Higgledy Piggledy

Higgledy piggledy
Wiggledy wump,
I met a man
Who caught a mump:
With his left cheek lumpy
And his right cheek bumpy –
Higgledy piggledy
Wiggledy wump.

Higgledy piggledy
Sniggledy sneezle,
I met a man
Who caught a measle:
With his chest all dots
And his face all spots –
Higgledgy piggledy
Sniggledy sneezle.
– Alligator Pie, Dennis Lee, 1939

I read this book to the kids the other night.  My daughter loves the illustrations and this one in particular.  She asked me what a mump and measle was.  I explained that they were illnesses caused by germs (viruses) but that most of us don’t get them anymore because of vaccines. She kind of understands what vaccines are, I explained how it’s a needle that she gets that protects her from illnesses like the one described in the story.  She seemed satisfied with that, so we continued reading the book.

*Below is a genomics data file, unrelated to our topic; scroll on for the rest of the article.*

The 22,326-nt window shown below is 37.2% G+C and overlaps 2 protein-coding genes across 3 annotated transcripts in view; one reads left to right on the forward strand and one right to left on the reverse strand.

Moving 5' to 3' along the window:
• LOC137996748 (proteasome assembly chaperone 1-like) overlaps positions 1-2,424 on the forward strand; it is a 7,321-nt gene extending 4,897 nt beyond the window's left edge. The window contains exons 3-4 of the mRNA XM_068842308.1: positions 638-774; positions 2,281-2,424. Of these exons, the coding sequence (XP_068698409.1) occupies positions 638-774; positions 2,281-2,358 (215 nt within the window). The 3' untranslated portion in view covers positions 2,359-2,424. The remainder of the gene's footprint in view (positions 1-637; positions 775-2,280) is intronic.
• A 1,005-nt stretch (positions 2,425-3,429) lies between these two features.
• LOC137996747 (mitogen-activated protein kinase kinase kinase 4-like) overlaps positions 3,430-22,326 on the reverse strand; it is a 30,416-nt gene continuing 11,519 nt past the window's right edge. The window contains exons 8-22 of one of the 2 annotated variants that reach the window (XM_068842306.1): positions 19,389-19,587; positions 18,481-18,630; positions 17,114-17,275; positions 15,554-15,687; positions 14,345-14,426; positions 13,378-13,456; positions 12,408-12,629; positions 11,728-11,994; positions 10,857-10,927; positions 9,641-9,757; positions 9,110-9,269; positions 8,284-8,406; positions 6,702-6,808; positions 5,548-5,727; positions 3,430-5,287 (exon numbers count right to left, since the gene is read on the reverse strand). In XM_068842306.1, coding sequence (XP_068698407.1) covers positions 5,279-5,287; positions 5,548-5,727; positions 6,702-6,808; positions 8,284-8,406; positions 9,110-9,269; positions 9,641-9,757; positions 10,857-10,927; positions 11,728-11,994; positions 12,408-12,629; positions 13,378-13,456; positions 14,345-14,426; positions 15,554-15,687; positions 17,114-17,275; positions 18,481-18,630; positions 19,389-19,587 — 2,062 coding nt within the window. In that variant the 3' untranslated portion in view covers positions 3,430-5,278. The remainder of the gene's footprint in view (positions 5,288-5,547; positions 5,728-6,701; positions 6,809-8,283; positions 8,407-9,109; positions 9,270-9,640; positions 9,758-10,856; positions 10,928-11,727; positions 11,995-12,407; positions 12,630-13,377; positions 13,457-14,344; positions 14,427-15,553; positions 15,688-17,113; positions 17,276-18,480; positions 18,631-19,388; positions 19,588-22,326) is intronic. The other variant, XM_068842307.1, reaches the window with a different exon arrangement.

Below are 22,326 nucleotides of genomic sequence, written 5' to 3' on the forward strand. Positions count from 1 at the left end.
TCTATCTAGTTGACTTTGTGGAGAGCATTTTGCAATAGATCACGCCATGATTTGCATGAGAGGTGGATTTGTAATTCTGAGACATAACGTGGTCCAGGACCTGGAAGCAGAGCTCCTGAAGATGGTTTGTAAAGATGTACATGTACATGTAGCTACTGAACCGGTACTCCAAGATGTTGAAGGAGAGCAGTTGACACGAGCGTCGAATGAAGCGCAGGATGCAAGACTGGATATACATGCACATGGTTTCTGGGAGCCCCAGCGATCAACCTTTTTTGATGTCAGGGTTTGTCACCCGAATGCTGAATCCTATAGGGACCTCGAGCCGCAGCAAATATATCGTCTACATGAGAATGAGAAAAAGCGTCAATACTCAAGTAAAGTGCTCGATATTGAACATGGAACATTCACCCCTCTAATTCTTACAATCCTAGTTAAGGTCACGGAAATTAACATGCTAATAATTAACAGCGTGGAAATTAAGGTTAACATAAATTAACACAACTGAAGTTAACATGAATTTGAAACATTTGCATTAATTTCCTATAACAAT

But my mind stayed on Higgledy Piggledy, primarily because of the news recently.  There have been outbreaks of measles in a few Canadian cities, mostly in communities where the vaccination rates are frighteningly low.  In the nation’s capital, Ottawa, a young boy contracted measles after returning from the Philippines, a trip he took with his parents.  The child wasn’t vaccinated.  Upon returning home, he became ill and went to not one, not two, but three different walk-in clinics (including an emergency room) before getting diagnosed. Meanwhile, the child was infecting his classmates at school, not to mention a potentially vulnerable population in the ER.  Within a few weeks, another four cases were confirmed.  Another outbreak is also happening in British Columbia.